Every fall, the universities where I teach enroll dozens of new students into our family therapy programs. Our new students tend to be immensely talented, and many of them (as at any school) are also immensely anxious as they begin their journey.
A few years ago, I wrote about income share agreements. ISAs are a novel way of financing higher education. Under this model, rather than paying tuition, a student agrees to pay a percentage of their future earnings back to whatever entity agrees to finance the person’s education now. It’s now called deferred tuition, and it’s still a bad idea.
With the exceptions of California and possibly Texas, around the US most graduate degree programs in marriage and family therapy are accredited through the Commission on Accreditation for Marital and Family Therapy Education (COAMFTE). Of the 80 or so license-eligible MFT programs in California, only a handful are COAMFTE-accredited MFT programs. Without some background on professional accreditation and what it means, it is perfectly reasonable for prospective MFT students to wonder whether the benefits of COAMFTE accreditation are worth the added challenge of seeking out an accredited program.
Not everyone needs or will especially benefit from attending an accredited program. MFT programs that are not specifically accredited are still generally housed within accredited universities, making their degrees eligible for licensure. (More on that below.) But there are at least four areas where the benefits of program accreditation are likely to be significant for many students:
If you are planning to become a counselor, it is important to give thought to the time and money it will take to work your way to licensure. The timing of steps along the way could impact your choices for when to get married, have children, or maintain employment in another field.
Presented here are the typical steps to a Licensed Professional Counselor (LPC) license and some common timeframes. [Note: Specific license titles vary by state. LPCC and LCPC are also common, with the first “C” in each standing for “Clinical.”]
In the world of private education, it isn’t uncommon for universities to be bought and sold. But recent years have seen a spike in the acquisition of private universities offering graduate degrees in mental health fields. Many students may not even be aware that their universities are now parts of larger corporations.
Three specific companies serve as case examples.
Barry Duncan has an article in the current Psychotherapy Networker asking, “Why would anybody become a therapist?” The job offers low pay compared to other jobs with similar training requirements. Workers in community mental health are often stretched beyond the breaking point. And as we’ve covered here regularly, employer abuses of therapists are unfortunately common. When even a single therapist pushes back against exploitation, it makes a real difference. But that doesn’t happen very often.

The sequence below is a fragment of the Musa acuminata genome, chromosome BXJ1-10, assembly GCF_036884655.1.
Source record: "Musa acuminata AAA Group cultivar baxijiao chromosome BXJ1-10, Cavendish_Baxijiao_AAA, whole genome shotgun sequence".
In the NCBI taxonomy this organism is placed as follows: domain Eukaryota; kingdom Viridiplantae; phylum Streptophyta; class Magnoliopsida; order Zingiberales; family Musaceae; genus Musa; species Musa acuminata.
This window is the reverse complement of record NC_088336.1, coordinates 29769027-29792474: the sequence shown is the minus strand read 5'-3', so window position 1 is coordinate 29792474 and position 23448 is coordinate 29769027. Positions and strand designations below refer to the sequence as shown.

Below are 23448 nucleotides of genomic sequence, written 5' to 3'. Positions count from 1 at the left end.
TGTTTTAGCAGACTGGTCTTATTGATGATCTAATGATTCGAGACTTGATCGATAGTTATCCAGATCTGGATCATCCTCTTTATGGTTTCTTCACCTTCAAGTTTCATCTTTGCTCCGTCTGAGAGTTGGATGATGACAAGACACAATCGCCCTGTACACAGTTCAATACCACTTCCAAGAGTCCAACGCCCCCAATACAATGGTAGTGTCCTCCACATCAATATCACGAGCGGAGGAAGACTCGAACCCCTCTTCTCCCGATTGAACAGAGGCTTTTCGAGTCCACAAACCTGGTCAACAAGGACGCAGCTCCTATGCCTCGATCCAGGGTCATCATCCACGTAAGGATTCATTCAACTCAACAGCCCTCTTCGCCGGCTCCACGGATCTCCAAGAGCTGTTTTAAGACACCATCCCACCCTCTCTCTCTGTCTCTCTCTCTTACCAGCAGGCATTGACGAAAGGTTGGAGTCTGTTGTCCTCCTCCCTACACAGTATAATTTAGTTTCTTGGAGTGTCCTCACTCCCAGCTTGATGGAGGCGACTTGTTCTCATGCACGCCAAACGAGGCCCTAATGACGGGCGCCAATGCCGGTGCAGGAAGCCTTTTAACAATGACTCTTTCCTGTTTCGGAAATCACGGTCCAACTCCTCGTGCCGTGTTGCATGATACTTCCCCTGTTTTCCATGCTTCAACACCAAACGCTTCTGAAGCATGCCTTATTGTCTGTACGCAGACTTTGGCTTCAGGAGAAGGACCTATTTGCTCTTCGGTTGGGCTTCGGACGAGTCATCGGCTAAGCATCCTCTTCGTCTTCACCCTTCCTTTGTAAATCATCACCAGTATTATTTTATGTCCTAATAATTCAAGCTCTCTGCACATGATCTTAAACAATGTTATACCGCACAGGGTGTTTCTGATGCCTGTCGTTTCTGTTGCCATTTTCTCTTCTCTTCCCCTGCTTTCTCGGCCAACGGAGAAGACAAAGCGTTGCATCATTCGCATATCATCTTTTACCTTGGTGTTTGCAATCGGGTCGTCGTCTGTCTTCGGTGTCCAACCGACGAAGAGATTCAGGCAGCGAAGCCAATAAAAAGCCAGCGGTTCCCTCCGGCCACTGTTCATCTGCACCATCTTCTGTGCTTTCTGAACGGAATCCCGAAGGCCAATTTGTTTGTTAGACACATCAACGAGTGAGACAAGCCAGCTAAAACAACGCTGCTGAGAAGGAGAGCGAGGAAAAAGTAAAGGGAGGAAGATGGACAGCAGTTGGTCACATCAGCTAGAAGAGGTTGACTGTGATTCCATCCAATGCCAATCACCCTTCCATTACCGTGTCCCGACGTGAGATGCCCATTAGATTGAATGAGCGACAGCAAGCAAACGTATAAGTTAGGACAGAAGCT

Duncan’s article offers some interesting overlaps with our past coverage here. It can explain fairly well why even the best therapists can be easy targets for exploitation at work.
We all remember the last semester of high school. A new life chapter was approaching. Our childhood was ending. We would soon experience the freedom of the college world.
It was scary to know that we would be on our own, but we were itching to leave. We knew the quality of our work did not reflect what we were capable of, we just wanted it out of the way. I even remember calculating how much I had to do to just barely pass my classes and coast through the rest of my school year. It did not matter that more difficult times and more responsibility were imminently ahead of us, we just wanted to be done with high school. We called it “senioritis.”
Nearing the end of your 3,000 hours towards licensure can be eerily similar.
Therapists often fear manualized treatments in psychotherapy. If the therapy process is boiled down to a script, the fear goes, the actual therapist becomes interchangeable with anyone else following the same script. Taken to its logical end, if therapy is just a set of manualized techniques, we could easily be replaced by robots.
The overwhelming majority of therapists are women. So are most clients. Men are often reluctant to attend therapy voluntarily. As we discussed in the last episode, even well-intentioned therapists and counselors can make men feel unwelcome simply by how they frame men’s presence in the room. Sometimes, changing how you work to better respond to men’s needs and expectations of therapy can make the process a lot more effective.
My first six months of seeing clients while in graduate school felt pretty crazy, though at the time I didn’t realize how crazy. When we are on a significant growth trajectory and learning curve, it’s challenging to see through the fog of all the factors involved in adjusting to becoming a therapist. It seems whenever we are in an important and difficult phase of life — potentially transformational — it’s hard to see what growth is actually occurring.
Looking back on those first six months of clinical work has taught me some valuable lessons. When I was seeing my first clients, I wish I had known how to intentionally let go of the pressure I felt to make something happen or employ technique.